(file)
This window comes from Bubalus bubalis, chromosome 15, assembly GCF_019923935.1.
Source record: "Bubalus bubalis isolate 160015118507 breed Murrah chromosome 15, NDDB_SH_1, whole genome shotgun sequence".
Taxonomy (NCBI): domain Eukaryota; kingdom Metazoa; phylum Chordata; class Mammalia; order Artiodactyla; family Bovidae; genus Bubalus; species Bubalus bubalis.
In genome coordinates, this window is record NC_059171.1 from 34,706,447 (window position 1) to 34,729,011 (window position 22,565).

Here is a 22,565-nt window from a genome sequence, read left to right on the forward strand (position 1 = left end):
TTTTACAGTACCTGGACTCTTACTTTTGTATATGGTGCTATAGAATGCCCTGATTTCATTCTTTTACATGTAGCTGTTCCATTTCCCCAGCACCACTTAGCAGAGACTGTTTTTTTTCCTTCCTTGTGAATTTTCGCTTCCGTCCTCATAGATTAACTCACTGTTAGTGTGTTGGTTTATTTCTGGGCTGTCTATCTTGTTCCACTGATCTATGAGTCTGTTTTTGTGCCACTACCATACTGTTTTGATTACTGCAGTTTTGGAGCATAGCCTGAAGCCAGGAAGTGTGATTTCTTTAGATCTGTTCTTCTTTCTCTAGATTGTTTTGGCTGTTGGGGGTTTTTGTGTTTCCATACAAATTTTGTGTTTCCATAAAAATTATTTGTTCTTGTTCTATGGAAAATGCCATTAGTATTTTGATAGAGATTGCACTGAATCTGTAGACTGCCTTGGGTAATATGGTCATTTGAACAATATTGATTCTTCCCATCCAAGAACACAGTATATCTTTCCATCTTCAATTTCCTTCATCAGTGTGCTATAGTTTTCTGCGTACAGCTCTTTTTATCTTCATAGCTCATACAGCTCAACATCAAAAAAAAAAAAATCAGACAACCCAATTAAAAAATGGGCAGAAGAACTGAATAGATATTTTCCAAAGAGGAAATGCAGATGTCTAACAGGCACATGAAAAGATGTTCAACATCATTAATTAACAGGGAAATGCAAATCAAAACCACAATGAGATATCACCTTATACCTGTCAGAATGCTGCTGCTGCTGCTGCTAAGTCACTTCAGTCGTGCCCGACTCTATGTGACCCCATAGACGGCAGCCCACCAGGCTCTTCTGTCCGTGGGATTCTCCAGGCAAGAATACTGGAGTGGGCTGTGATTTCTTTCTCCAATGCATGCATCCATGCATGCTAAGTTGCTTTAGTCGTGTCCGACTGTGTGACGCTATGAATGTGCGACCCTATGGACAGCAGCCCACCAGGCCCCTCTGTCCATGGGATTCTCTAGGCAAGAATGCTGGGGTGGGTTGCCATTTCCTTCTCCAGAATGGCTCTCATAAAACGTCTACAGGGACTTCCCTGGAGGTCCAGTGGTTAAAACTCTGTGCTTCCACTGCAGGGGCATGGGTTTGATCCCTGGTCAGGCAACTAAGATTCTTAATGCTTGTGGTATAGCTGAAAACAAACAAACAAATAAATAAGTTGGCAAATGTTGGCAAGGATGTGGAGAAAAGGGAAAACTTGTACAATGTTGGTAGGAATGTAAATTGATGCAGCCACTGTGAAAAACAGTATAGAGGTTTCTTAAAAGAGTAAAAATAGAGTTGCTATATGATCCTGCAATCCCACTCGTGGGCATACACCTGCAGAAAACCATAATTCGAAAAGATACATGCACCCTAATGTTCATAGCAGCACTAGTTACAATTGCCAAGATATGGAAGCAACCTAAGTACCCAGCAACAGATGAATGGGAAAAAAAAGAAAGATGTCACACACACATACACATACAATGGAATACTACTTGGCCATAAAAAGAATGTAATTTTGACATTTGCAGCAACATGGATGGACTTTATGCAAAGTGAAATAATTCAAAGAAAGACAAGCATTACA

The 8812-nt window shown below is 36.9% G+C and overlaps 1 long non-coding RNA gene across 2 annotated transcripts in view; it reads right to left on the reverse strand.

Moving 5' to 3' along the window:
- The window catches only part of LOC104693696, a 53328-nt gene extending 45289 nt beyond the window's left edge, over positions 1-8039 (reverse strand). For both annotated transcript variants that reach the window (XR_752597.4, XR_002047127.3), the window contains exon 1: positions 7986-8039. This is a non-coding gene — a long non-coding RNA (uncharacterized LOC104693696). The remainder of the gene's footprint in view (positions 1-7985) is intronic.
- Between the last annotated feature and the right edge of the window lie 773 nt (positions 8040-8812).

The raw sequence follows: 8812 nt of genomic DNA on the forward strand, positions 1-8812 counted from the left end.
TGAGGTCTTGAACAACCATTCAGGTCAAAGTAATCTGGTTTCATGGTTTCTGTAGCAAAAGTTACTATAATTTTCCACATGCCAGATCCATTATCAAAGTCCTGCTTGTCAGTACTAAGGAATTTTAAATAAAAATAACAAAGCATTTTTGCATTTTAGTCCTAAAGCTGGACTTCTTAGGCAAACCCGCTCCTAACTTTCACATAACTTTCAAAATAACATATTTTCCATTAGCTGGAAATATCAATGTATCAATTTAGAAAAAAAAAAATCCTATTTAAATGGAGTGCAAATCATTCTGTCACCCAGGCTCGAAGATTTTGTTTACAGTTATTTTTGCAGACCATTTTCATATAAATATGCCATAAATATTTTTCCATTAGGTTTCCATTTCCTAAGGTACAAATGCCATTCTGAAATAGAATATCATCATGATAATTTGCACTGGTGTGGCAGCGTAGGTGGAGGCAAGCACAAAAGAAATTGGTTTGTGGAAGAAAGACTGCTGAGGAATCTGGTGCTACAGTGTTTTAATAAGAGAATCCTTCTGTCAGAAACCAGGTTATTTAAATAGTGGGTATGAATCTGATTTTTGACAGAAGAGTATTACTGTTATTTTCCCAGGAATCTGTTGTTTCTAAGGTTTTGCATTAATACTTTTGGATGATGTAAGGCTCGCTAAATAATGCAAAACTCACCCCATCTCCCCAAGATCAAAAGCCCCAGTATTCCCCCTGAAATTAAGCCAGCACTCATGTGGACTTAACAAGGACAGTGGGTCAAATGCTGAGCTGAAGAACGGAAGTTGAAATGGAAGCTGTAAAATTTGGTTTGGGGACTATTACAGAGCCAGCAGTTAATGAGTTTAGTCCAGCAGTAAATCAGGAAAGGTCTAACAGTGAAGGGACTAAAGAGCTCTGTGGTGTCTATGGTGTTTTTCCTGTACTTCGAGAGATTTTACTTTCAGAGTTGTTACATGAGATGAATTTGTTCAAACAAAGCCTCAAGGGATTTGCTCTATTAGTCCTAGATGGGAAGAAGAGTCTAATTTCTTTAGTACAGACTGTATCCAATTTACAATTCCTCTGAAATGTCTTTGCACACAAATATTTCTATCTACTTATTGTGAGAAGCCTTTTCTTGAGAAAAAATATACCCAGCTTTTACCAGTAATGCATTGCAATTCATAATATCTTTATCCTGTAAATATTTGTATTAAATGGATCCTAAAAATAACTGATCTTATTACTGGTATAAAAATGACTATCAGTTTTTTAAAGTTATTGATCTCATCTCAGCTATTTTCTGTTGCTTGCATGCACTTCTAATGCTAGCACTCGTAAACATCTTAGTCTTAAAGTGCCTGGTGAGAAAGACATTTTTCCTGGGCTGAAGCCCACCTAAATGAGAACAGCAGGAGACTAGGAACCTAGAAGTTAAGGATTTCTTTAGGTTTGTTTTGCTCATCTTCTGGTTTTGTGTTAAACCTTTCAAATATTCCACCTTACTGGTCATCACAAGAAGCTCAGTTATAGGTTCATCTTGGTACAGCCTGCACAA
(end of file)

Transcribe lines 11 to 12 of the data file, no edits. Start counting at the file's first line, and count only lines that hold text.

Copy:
The raw sequence follows: 8812 nt of genomic DNA on the forward strand, positions 1-8812 counted from the left end.
TGAGGTCTTGAACAACCATTCAGGTCAAAGTAATCTGGTTTCATGGTTTCTGTAGCAAAAGTTACTATAATTTTCCACATGCCAGATCCATTATCAAAGTCCTGCTTGTCAGTACTAAGGAATTTTAAATAAAAATAACAAAGCATTTTTGCATTTTAGTCCTAAAGCTGGACTTCTTAGGCAAACCCGCTCCTAACTTTCACATAACTTTCAAAATAACATATTTTCCATTAGCTGGAAATATCAATGTATCAATTTAGAAAAAAAAAAATCCTATTTAAATGGAGTGCAAATCATTCTGTCACCCAGGCTCGAAGATTTTGTTTACAGTTATTTTTGCAGACCATTTTCATATAAATATGCCATAAATATTTTTCCATTAGGTTTCCATTTCCTAAGGTACAAATGCCATTCTGAAATAGAATATCATCATGATAATTTGCACTGGTGTGGCAGCGTAGGTGGAGGCAAGCACAAAAGAAATTGGTTTGTGGAAGAAAGACTGCTGAGGAATCTGGTGCTACAGTGTTTTAATAAGAGAATCCTTCTGTCAGAAACCAGGTTATTTAAATAGTGGGTATGAATCTGATTTTTGACAGAAGAGTATTACTGTTATTTTCCCAGGAATCTGTTGTTTCTAAGGTTTTGCATTAATACTTTTGGATGATGTAAGGCTCGCTAAATAATGCAAAACTCACCCCATCTCCCCAAGATCAAAAGCCCCAGTATTCCCCCTGAAATTAAGCCAGCACTCATGTGGACTTAACAAGGACAGTGGGTCAAATGCTGAGCTGAAGAACGGAAGTTGAAATGGAAGCTGTAAAATTTGGTTTGGGGACTATTACAGAGCCAGCAGTTAATGAGTTTAGTCCAGCAGTAAATCAGGAAAGGTCTAACAGTGAAGGGACTAAAGAGCTCTGTGGTGTCTATGGTGTTTTTCCTGTACTTCGAGAGATTTTACTTTCAGAGTTGTTACATGAGATGAATTTGTTCAAACAAAGCCTCAAGGGATTTGCTCTATTAGTCCTAGATGGGAAGAAGAGTCTAATTTCTTTAGTACAGACTGTATCCAATTTACAATTCCTCTGAAATGTCTTTGCACACAAATATTTCTATCTACTTATTGTGAGAAGCCTTTTCTTGAGAAAAAATATACCCAGCTTTTACCAGTAATGCATTGCAATTCATAATATCTTTATCCTGTAAATATTTGTATTAAATGGATCCTAAAAATAACTGATCTTATTACTGGTATAAAAATGACTATCAGTTTTTTAAAGTTATTGATCTCATCTCAGCTATTTTCTGTTGCTTGCATGCACTTCTAATGCTAGCACTCGTAAACATCTTAGTCTTAAAGTGCCTGGTGAGAAAGACATTTTTCCTGGGCTGAAGCCCACCTAAATGAGAACAGCAGGAGACTAGGAACCTAGAAGTTAAGGATTTCTTTAGGTTTGTTTTGCTCATCTTCTGGTTTTGTGTTAAACCTTTCAAATATTCCACCTTACTGGTCATCACAAGAAGCTCAGTTATAGGTTCATCTTGGTACAGCCTGCACAA